4.2. Lactose Intolerance

The non-persistence of lactase activity beyond childhood is a very common situation in which a part of the world population cannot digest lactose, with a prevalence that varies among ethnic groups from 15 to 100% of the adult population [18].
In this situation, the advice is to reduce the intake of lactose, and only more rarely is a completely lactose-free diet necessary [19]. As regards milks, Berni Canani et al. recommend lactose-free milks or soy-based drinks [18].

4.3. Choosing Plant-Based Milk Alternatives for Family Preferences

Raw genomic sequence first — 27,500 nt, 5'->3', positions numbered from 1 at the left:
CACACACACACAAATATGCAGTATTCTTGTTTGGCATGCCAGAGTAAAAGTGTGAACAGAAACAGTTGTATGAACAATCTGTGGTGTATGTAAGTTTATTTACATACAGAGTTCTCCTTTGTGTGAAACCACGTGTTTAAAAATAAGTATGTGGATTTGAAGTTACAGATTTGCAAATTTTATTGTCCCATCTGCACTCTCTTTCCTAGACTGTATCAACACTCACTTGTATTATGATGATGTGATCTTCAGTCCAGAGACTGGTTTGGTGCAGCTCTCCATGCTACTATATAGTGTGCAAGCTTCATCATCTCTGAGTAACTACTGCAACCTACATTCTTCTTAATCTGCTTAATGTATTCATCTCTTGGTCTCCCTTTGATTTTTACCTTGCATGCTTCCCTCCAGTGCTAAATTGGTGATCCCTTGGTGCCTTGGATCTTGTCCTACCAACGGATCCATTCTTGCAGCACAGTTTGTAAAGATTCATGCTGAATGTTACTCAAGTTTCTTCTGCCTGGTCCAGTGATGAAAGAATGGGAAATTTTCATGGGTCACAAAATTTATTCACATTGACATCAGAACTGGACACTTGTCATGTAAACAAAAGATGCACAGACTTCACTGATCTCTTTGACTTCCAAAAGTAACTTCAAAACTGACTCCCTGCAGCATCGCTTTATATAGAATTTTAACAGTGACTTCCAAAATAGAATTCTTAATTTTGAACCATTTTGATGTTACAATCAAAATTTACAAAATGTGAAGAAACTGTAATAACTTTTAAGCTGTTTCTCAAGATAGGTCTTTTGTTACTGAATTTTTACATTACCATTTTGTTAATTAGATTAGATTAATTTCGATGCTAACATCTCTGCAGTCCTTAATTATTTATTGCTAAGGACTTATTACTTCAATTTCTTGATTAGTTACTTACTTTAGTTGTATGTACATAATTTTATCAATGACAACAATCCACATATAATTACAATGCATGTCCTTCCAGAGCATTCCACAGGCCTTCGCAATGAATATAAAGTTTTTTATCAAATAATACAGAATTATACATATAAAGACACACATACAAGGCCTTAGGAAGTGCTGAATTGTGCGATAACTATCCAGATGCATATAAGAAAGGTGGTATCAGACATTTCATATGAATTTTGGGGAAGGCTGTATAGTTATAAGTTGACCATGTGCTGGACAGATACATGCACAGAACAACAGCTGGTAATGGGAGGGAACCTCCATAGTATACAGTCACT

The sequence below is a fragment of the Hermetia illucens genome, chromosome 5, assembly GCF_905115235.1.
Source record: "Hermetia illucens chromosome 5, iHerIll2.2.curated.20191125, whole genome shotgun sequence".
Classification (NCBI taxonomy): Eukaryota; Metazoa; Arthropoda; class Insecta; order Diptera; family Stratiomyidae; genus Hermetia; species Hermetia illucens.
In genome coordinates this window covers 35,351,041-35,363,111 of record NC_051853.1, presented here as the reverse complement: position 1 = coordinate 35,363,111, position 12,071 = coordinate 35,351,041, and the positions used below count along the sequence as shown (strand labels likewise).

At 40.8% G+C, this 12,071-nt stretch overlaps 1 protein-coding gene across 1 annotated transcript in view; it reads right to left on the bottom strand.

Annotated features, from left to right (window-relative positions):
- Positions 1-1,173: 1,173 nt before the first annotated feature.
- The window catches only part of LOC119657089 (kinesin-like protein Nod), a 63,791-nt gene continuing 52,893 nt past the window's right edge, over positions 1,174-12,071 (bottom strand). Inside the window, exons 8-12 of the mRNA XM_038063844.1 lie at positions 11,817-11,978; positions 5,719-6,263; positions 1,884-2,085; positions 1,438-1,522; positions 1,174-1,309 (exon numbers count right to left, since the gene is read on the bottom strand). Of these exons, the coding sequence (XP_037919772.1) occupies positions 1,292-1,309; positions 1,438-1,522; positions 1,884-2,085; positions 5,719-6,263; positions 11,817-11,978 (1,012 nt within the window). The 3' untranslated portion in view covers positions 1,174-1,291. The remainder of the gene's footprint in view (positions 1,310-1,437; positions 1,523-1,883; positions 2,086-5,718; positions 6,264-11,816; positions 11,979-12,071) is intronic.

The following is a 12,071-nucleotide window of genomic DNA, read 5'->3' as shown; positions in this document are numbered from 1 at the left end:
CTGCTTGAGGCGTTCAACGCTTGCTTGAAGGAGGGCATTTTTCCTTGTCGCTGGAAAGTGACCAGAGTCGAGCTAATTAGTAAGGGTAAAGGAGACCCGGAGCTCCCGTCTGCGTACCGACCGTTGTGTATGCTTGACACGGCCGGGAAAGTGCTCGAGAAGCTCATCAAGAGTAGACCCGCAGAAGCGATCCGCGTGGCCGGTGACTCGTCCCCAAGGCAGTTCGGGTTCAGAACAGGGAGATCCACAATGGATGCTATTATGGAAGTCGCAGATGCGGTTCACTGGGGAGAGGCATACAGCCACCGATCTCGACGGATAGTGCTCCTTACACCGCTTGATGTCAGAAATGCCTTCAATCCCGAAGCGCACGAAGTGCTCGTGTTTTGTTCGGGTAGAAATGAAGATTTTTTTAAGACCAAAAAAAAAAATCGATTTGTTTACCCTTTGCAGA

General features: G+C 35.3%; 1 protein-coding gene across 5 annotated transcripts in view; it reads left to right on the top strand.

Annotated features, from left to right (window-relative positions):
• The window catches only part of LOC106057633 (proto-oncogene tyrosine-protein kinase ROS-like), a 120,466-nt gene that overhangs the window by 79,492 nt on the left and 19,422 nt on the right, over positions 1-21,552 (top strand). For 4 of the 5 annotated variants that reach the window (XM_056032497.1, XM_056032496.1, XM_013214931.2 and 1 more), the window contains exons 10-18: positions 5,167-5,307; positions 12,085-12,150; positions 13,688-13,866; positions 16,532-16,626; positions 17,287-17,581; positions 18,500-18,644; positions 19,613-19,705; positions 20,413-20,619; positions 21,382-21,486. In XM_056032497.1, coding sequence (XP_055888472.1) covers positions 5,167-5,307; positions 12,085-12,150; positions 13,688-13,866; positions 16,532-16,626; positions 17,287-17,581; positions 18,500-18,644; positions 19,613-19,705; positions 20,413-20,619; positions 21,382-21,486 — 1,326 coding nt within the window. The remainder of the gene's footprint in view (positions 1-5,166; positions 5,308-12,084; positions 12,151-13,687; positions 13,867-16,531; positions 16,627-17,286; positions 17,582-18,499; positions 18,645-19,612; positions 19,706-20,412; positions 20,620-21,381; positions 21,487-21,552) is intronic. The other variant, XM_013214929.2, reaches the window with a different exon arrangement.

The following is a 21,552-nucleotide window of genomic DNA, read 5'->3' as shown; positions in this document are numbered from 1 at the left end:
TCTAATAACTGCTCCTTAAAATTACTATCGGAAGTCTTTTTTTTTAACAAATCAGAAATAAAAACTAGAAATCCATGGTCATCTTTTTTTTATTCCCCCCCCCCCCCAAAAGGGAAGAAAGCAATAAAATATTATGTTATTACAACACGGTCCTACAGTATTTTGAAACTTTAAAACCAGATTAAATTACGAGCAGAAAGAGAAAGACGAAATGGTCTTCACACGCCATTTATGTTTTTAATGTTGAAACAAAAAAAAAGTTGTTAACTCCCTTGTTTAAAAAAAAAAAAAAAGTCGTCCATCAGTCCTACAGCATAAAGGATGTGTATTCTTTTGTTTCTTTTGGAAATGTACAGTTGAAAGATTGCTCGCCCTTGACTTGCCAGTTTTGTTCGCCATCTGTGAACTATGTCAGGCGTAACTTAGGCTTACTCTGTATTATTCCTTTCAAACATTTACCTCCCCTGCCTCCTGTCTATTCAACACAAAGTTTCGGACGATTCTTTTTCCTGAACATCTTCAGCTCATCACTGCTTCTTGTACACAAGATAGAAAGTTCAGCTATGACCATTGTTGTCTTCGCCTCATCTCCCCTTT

The position of the Mexican Association of Gastroenterology (AMG) is summarized in a recent publication, with specific reference to soy-based drinks [6]. The authors conclude by stating that “there is no evidence on the health benefit of plant-based drinks in childhood nutrition” and that plant-based drinks “should not be utilized as a replacement for breastmilk or as a replacement for breastmilk substitutes in the feeding of children during the first 2 years of life. Their later use as part of the liquid portion of diet must be individualized”. They then add that in the vulnerable segments of the population (children, adolescents, the elderly) plant-based drinks should be fortified and included in the context of a balanced diet [6]. The position of NASPGHAN is to recommend it up to 2 years of age, apart from breast milk, cow’s milk, or formulated milk. The position of ESPGHAN [41] regarding the use of infant formulas in the 12–36-month age range (young-child formula—YCF) focuses on formulated milks of animal or plant origin specifically designed for this age range and therefore does not deal with plant-based drinks. The conclusions are nevertheless interesting for the focus of our study: “There is no necessity for the routine use of YCF in children from 1 to 3 years of life, but they can be used as part of a strategy to increase the intake of iron, vitamin D, and n-3 PUFA and decrease the intake of protein compared to unfortified cow’s milk. Follow-on formulae can be used for the same purpose. Other strategies for optimizing nutritional intake include promotion of a healthy, varied diet, use of fortified foods, and use of supplements”. Furthermore, “the protein content should aim toward the lower end of the permitted range [for 6–12 months formulas] if animal protein is used”, i.e., towards 1.6 g of protein/100 Kcal (about 1.1 g/100 mL) [41]. These statements are in line with the findings of the European Food Safety Authority [39] and taken up by the European Commission in 2016 [72] in the sense of not being able to identify a unique role for YCF, as other nutritional strategies can achieve the same results. The American Academy of Nutrition and Dietetics (AND) in its 2016 position paper on vegetarian diets stated that fortified soy-based drinks or cow’s milk can be used from 1 year of age in children growing normally and consuming a variety of foods [46]. The British Dietetic Association (BDA) Food Fact Sheet briefly states that “from the age of one year, fortified plant-based drinks can be used in preparing foods and given as the main milk drink” [73]. In the recent Guidelines for a Healthy Diet of the Italian Food and Nutrition Research Center [74] there are no references to plant-based drinks. Other individual groups have also taken positions on the use of plant-based drinks in children. Wright and Smith believe that “after weaning, typically around 12 months of age, milk of any kind is not required, that children will be fine with water and a good healthy balanced diet”, and that plant-based drinks “can easily be included in day-to-day use after weaning, and, used in this fashion, plant milks can be less harmful than dairy milks, at least for certain groups” [75]. For Craig et al., from 1 year of age, if the child grows normally and consumes a variety of foods, fortified plant-based drinks derived from soy or peas can be introduced in addition to cow’s milk [76].